For someone born smiling, I sure have been grumpy the past couple weeks.
Grumpy can mean swearing aloud, smashing a coffee cup with extra oomph on the table, closing a cabinet door with particular firmness or stomping around while posting vague social media memes in the hopes someone will ask what’s wrong. For me, grumpy means thinking irritable, albeit creative, swear words while grinning like that Cheshire Cat in “Alice in Wonderland.” (Look it up.)
You think I’m being delightfully engaged; I’m planning how I can shove a pie in your face. I hide my grumpy so well I need to alert Ranger Ed. “Hey, I’m grumpy.” He and the Cat 5s nod and go about on tiptoes.
Grumpy rarely lasts long and I always know what sets it off. Saying “sure, happy to do that” when what I really mean is “have you lost your mind?” A glitch in some geeky thing I’m working on that takes three days to fix, when it should have been three minutes. Having to clean the bathroom again when I just did it a week ago. Sarah, the Cat 2, throwing up on the bed six minutes after I washed the linens.
Heck, I should have had the Johnson & Johnson one-and-done Covid-19 vaccine. While I waited around the three weeks for the second Pfizer dose, the gremlin on my shoulder whispered: So many things to go sideways in three weeks.
And, the mother of them all: One of my well-constructed plans goes awry. My fourth-grade teacher spotted that one as witnessed by this note on a report card: Linda does not accept unavoidable situations gracefully.
Covid-19’s upending of a year’s worth of plans, hopes and dreams is the perfect Petri dish for raising up a specimen crop of grumpy. If you haven’t been grumpy this past year, it’s either because your head’s in a conch shell or you’ve learned to cope.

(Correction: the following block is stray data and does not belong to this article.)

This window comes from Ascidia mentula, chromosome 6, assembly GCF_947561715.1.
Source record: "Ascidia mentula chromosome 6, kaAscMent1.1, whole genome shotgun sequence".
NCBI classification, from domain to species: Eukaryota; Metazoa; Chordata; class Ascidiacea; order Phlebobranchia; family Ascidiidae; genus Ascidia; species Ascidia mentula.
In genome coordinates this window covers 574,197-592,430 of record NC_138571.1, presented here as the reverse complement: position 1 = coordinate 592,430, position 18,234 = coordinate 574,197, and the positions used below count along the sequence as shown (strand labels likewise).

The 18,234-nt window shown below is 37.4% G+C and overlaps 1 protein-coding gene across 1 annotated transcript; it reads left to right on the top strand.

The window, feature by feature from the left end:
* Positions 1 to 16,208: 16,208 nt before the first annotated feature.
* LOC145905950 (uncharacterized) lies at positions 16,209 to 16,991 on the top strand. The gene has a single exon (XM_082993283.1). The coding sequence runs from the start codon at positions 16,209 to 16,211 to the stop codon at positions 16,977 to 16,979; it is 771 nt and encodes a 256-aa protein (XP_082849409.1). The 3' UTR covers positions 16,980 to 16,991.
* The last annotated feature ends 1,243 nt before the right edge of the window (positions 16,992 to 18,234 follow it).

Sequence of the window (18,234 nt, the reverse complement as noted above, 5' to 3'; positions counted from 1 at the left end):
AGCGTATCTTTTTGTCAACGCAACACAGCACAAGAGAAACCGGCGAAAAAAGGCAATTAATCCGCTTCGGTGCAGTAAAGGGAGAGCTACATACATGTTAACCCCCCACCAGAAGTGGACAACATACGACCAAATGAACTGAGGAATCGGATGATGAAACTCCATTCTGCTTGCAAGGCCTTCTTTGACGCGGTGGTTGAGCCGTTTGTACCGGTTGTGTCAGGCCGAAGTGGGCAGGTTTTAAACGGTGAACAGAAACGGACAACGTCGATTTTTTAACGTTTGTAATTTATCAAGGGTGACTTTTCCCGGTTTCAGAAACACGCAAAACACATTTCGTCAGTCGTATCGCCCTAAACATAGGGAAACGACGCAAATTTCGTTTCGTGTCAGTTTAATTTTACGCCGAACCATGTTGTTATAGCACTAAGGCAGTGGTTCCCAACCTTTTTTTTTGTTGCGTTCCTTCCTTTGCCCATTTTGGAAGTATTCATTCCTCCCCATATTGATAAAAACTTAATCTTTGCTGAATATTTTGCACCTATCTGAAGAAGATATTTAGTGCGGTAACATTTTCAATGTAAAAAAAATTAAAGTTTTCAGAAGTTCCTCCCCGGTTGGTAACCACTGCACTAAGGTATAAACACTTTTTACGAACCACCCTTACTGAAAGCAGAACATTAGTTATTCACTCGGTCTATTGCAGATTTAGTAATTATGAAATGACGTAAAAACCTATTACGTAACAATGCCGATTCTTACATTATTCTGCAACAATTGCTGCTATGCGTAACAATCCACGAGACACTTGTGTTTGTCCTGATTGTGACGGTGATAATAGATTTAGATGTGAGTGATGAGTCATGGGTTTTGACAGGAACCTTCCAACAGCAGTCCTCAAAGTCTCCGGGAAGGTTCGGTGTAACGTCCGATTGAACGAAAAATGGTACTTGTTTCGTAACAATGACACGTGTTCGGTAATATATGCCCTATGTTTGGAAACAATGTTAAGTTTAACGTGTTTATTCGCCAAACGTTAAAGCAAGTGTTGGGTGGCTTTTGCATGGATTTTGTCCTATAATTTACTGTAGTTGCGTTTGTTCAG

Grumpy is a choice. I hate grumpy in me — and in others — so I’ve learned to cast about for ways to “un-grump.” A 10-year plan to move to Key West was a decent start. And, as I texted a friend this morning, “The weather is so spectacular, it’s hard to be anything but happy.”
Here’s what I do to un-grump albeit with this caveat: My grumpy needs quiet time. Yours might need a flurry of people all in your business.
Let’s start with a bunch of little things. I love standing in the street at midnight and looking through the open gate at my house. There’s some stars, sometimes a moon. Shadows everywhere. And a light in the kitchen window that says, “you’re home.” I love 4 p.m., when the construction workers wrap it up for the day and the neighborhoods quiet down. I love watching my mango tree go from flower to fruit. I love an omelet that doesn’t crack when I fold it. I love that our orchids re-bloomed after years of being just green.
You get the point, right? About the little things? Good. Now moving on to three places to get your happy back.
The White Street Pier (or Knight Pier if you’re determined to rebrand): One would think this quarter-mile long slab of concrete with no escape from the wind, sun, rain or crashing waves ought be the last choice for finding happy. I put it first for a reason: There’s something magically healing about the interplay between the Brutalist architecture with its sharp, clean angles and blocks of cement and the changing blues, greens and grays of the sky and sea. Look over the side in low tide; watch the fish nose in an out. Go. Doesn’t matter whether it’s sunrise, sunset or in between, hurricane or dead still.
The West Martello Tower. The Civil War fort is home to the gardens of the Key West Garden Club. Since 1949, the club has preserved the fort and developed the gardens of native and exotic plants. It rises above the beach on the Atlantic side and one slips from bright sun to deep shadows inside the fort. Wander to the top of the path or stand in the shade with the ocean before you. There’s not as much room to spread away from others as on the pier, so I tune them out and give up grumpy to the wind.
And, for sheer joy, pick a high place. For me, there is nothing as giddy-making as seeing Key West stretched from me all the way to the sea. The Key West Light House is my favorite when I want to see 360 degrees — and am feeling energetic. That’s a lot of stairs to climb but the view? Breath taking. The Key West Shipwreck Museum‘s lookout tower with a less dramatic ocean view but an interesting view of downtown requires far few stair steps. (Forget La Concha; that rooftop bar is no more.)
And, there’s the new high place in town, Hugh’s View at The Studios of Key West. Ranger Ed and I did the “After Glow” happy hour on Monday. Covid-limited to 12 people, happy hour was akin to having the rooftop to ourselves. A great way to celebrate our anniversary and kick any remaining grumpy to the curb.